Home  Contact Us
  Follow Us On:
Advertising Advertising Free Newsletter Free E-Newsletter
      2024       2023       2022       2021       2020       2019       2018       2017       2016       2015       2014       2013       2012       2011       2010       2009       2008

FEATURE STORY: A Revisionist Perspective on China-US Relations in a Post Obama World
Share to

A Revisionist Perspective

on China-US Relations in a Post Obama World

By Tracy Hall

BT 201603 41 Feature story 003
Even for the most politically apathetic people amongst us it has been incredibly difficult to miss out on the latest twists and turns going on in the latest U.S. presidential election process. It goes without saying that the vast majority of highlight reel footage is focused on one particular larger than life Republican candidate. Whether you love him or hate him, Donald Trump - who is also affectionately referred to by his fans as 'The Donald' or 'The Trump' - is without a shadow of a doubt the most exciting, intriguing and downright unpredictable person to throw their hat in the ring for a long time.

Then of course there is the long-time frontrunner former First Lady Hilary Clinton. Until Mr Trump decided to give up his day job as a billionaire real estate tycoon and a few other viable presidential candidates came forward last year it was pretty much a foregone conclusion that Mrs Clinton would secure another term in the White House for the Democrat Party. Since then though champagne socialist Bernie Sanders has been giving her serious run for her money in the Democrat primaries and Donald Trump continually goes from strength to strength. Although a late surge by Sanders could still derail Clinton's latest attempt to get back into the White House and Republican outsiders Ted Cruz and Marco Rubio may still manage to 'stump the Trump', it is increasingly likely that Trump or Clinton will be taking over the reins as leader of the free world at the end of the year.

BT 201603 42 Feature story 003Obviously the ultimate outcome of this historically unprecedented circus-style presidential race will have a profound impact on the global economic and geopolitical arena over the coming years. The question of what U.S. - China relations will look like post Obama administration is fast emerging as a prominent talking point. At first glance it seems as though a Hilary Clinton presidency would probably make for a less antagonistic U.S. - China relationship. Not only has she served as Secretary of State under President Obama and accompanied her husband, former President Bill Clinton, on many an oversees diplomacy mission, she is also seen by those sympathetic to her cause as a much less likely to rock any boats than any of the other presidential candidates. On the other hand it is widely assumed that Donald Trump, who mentions his belief that China is cheating America out of jobs, trade and profit at almost every rally, debate or news interview he attends, will pose a much greater threat to the diplomatic relationship between the two superpowers. For many onlookers the potential dangers range from armed confrontations to currency wars if 'The Donald' does get elected.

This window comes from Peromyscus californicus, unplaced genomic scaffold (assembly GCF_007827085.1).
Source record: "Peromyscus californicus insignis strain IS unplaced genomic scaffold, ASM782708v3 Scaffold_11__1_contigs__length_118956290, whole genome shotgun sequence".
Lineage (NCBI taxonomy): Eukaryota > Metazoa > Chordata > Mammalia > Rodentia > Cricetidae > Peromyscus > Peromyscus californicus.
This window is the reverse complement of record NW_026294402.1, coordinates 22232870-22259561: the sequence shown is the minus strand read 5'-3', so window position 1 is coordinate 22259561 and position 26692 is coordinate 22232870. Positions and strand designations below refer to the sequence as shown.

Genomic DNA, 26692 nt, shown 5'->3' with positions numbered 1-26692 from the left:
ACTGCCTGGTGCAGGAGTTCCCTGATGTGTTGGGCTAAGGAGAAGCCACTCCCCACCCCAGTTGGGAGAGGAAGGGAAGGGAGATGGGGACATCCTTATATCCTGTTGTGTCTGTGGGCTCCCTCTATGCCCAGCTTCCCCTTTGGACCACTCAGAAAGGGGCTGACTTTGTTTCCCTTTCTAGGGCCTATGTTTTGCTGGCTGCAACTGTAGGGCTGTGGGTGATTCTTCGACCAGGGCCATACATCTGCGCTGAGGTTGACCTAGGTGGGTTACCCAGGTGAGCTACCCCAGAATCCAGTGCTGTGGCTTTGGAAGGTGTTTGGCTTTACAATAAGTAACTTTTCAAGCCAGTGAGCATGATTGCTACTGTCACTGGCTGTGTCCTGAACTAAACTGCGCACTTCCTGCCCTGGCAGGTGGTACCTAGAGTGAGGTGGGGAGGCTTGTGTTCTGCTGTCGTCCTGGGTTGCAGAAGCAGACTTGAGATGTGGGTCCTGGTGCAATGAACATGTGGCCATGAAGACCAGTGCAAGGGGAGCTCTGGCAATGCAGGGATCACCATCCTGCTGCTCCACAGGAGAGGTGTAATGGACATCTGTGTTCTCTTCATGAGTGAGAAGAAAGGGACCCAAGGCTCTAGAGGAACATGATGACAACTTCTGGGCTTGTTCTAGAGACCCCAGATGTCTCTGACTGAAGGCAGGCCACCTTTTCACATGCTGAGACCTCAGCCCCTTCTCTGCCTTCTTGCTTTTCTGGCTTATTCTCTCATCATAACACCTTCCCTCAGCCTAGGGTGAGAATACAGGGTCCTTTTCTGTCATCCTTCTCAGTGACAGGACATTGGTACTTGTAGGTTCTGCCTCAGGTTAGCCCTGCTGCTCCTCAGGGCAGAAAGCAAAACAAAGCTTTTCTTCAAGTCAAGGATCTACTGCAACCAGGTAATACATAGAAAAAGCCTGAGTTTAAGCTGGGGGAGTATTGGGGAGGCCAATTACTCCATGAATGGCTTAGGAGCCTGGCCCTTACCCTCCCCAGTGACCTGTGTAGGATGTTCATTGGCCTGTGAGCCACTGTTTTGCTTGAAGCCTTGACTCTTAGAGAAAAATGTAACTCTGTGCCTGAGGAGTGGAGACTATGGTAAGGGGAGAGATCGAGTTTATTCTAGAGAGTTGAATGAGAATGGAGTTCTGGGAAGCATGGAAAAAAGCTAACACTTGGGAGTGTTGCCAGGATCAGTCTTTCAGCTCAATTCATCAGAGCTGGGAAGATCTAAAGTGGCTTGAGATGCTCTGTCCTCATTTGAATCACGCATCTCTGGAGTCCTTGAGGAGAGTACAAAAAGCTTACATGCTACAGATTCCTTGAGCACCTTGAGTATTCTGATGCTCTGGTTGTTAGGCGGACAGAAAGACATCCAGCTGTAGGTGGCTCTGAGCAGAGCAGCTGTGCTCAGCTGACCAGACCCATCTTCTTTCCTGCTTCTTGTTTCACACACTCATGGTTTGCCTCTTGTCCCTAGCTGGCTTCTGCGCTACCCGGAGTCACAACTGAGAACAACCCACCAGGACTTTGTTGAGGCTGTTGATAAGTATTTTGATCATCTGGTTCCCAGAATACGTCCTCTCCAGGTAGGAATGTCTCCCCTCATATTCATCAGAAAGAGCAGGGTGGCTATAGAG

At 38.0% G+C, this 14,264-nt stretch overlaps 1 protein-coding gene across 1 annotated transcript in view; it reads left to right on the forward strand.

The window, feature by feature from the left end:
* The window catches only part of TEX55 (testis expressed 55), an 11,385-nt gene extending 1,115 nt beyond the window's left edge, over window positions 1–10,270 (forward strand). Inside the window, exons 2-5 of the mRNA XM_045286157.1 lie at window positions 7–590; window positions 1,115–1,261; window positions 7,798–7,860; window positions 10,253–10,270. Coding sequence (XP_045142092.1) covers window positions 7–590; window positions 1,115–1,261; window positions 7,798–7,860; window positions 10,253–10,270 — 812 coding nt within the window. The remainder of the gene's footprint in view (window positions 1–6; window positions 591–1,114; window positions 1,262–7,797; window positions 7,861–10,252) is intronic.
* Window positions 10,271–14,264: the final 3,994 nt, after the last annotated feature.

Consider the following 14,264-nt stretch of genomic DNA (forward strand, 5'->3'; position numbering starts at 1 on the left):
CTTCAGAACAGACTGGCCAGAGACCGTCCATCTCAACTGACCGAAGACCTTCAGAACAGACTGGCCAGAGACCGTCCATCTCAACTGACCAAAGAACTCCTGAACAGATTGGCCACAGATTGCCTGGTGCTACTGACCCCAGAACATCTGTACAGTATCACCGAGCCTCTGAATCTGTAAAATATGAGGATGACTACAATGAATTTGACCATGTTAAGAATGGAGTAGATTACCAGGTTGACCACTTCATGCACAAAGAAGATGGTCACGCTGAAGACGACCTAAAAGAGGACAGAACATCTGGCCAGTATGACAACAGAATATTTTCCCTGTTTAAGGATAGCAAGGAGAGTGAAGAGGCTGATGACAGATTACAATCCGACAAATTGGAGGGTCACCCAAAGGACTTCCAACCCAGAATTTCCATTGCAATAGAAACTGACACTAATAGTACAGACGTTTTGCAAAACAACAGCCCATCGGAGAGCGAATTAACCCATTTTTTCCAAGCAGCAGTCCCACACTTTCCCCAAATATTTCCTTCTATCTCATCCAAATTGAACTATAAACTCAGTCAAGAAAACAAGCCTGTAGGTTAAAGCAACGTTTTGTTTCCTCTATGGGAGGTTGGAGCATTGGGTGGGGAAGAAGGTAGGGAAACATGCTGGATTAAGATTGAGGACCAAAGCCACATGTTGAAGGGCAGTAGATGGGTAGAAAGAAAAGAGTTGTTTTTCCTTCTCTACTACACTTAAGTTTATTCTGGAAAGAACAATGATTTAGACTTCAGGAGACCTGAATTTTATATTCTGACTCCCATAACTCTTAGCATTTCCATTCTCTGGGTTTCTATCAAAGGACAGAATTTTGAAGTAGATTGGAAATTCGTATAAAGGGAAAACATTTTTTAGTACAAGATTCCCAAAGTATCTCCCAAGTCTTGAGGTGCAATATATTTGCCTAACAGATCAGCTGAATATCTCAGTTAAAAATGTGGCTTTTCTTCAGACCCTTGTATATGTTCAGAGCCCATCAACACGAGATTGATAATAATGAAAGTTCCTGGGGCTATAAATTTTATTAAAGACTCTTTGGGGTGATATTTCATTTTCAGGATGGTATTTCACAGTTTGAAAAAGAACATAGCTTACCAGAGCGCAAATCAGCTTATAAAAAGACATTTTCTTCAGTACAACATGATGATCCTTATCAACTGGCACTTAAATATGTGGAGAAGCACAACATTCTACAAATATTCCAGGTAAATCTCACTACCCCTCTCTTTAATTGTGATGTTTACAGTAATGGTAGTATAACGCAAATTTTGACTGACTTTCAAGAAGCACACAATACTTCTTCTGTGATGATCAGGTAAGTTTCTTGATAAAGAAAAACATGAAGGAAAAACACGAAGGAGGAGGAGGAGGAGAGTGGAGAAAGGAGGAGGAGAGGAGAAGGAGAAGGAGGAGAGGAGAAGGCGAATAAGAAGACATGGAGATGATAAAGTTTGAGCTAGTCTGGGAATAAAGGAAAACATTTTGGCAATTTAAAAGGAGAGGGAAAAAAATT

However, as is usually the case in the world of political commentary, the mainstream pundits and so called experts may very well be proven wrong. First of all there are several very good reasons to believe that Hilary Clinton would do very little, if anything, to inspire confidence from within the Chinese leadership. Perhaps the main one is that as Secretary of State she was one of the main architects of the Obama administration's so called 'pivot to Asia' policy. As Chen Dingding of The Diplomat writes, "Chinese officials and scholars did not appreciate her interference in China's disputes with other Asian countries in the South China Sea. Many in China also acknowledge the United States' pivot to Asia - or rebalance - strategy as Hillary's brainchild, for better or worse. So most Chinese experts have concluded, perhaps correctly, that Hillary Clinton is a strong leader who would do everything possible to maintain American hegemony in the world, a goal increasingly at odds with China's growing geopolitical desires".